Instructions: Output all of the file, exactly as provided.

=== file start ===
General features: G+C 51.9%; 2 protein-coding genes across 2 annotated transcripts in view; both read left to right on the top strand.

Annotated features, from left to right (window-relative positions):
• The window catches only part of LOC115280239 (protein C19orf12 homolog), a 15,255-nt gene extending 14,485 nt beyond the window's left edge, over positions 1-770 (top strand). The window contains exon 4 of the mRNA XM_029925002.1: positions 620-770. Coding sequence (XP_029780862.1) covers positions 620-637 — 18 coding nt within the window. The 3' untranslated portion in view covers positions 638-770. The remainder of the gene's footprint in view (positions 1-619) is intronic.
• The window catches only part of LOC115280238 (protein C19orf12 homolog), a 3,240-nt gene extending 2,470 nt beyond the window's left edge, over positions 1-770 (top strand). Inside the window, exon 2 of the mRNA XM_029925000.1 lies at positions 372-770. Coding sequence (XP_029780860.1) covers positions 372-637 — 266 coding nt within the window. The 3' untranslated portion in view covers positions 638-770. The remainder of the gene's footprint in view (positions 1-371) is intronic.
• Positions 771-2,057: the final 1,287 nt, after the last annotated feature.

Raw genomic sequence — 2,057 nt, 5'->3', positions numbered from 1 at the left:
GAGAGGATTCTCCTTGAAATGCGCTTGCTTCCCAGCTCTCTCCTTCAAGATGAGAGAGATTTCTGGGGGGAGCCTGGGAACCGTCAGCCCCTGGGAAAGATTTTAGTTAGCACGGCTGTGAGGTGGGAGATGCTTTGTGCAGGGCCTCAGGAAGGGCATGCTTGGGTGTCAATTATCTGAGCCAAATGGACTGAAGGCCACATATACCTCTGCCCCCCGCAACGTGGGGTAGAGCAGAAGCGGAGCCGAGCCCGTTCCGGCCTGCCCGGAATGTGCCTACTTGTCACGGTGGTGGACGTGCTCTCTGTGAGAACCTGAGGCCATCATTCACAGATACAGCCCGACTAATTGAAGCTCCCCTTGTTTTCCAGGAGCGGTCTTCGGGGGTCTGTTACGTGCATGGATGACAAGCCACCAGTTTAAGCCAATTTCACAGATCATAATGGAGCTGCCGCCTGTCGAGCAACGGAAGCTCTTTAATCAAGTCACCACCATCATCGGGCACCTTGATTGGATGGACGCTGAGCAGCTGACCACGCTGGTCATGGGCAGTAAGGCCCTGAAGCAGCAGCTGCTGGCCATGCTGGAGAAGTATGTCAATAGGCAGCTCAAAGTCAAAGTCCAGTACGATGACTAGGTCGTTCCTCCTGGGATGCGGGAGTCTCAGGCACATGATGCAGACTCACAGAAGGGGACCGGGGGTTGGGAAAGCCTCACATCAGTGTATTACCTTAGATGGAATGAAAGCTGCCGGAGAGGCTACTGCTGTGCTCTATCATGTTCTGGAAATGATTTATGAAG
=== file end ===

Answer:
General features: G+C 51.9%; 2 protein-coding genes across 2 annotated transcripts in view; both read left to right on the top strand.

Annotated features, from left to right (window-relative positions):
• The window catches only part of LOC115280239 (protein C19orf12 homolog), a 15,255-nt gene extending 14,485 nt beyond the window's left edge, over positions 1-770 (top strand). The window contains exon 4 of the mRNA XM_029925002.1: positions 620-770. Coding sequence (XP_029780862.1) covers positions 620-637 — 18 coding nt within the window. The 3' untranslated portion in view covers positions 638-770. The remainder of the gene's footprint in view (positions 1-619) is intronic.
• The window catches only part of LOC115280238 (protein C19orf12 homolog), a 3,240-nt gene extending 2,470 nt beyond the window's left edge, over positions 1-770 (top strand). Inside the window, exon 2 of the mRNA XM_029925000.1 lies at positions 372-770. Coding sequence (XP_029780860.1) covers positions 372-637 — 266 coding nt within the window. The 3' untranslated portion in view covers positions 638-770. The remainder of the gene's footprint in view (positions 1-371) is intronic.
• Positions 771-2,057: the final 1,287 nt, after the last annotated feature.

Raw genomic sequence — 2,057 nt, 5'->3', positions numbered from 1 at the left:
GAGAGGATTCTCCTTGAAATGCGCTTGCTTCCCAGCTCTCTCCTTCAAGATGAGAGAGATTTCTGGGGGGAGCCTGGGAACCGTCAGCCCCTGGGAAAGATTTTAGTTAGCACGGCTGTGAGGTGGGAGATGCTTTGTGCAGGGCCTCAGGAAGGGCATGCTTGGGTGTCAATTATCTGAGCCAAATGGACTGAAGGCCACATATACCTCTGCCCCCCGCAACGTGGGGTAGAGCAGAAGCGGAGCCGAGCCCGTTCCGGCCTGCCCGGAATGTGCCTACTTGTCACGGTGGTGGACGTGCTCTCTGTGAGAACCTGAGGCCATCATTCACAGATACAGCCCGACTAATTGAAGCTCCCCTTGTTTTCCAGGAGCGGTCTTCGGGGGTCTGTTACGTGCATGGATGACAAGCCACCAGTTTAAGCCAATTTCACAGATCATAATGGAGCTGCCGCCTGTCGAGCAACGGAAGCTCTTTAATCAAGTCACCACCATCATCGGGCACCTTGATTGGATGGACGCTGAGCAGCTGACCACGCTGGTCATGGGCAGTAAGGCCCTGAAGCAGCAGCTGCTGGCCATGCTGGAGAAGTATGTCAATAGGCAGCTCAAAGTCAAAGTCCAGTACGATGACTAGGTCGTTCCTCCTGGGATGCGGGAGTCTCAGGCACATGATGCAGACTCACAGAAGGGGACCGGGGGTTGGGAAAGCCTCACATCAGTGTATTACCTTAGATGGAATGAAAGCTGCCGGAGAGGCTACTGCTGTGCTCTATCATGTTCTGGAAATGATTTATGAAG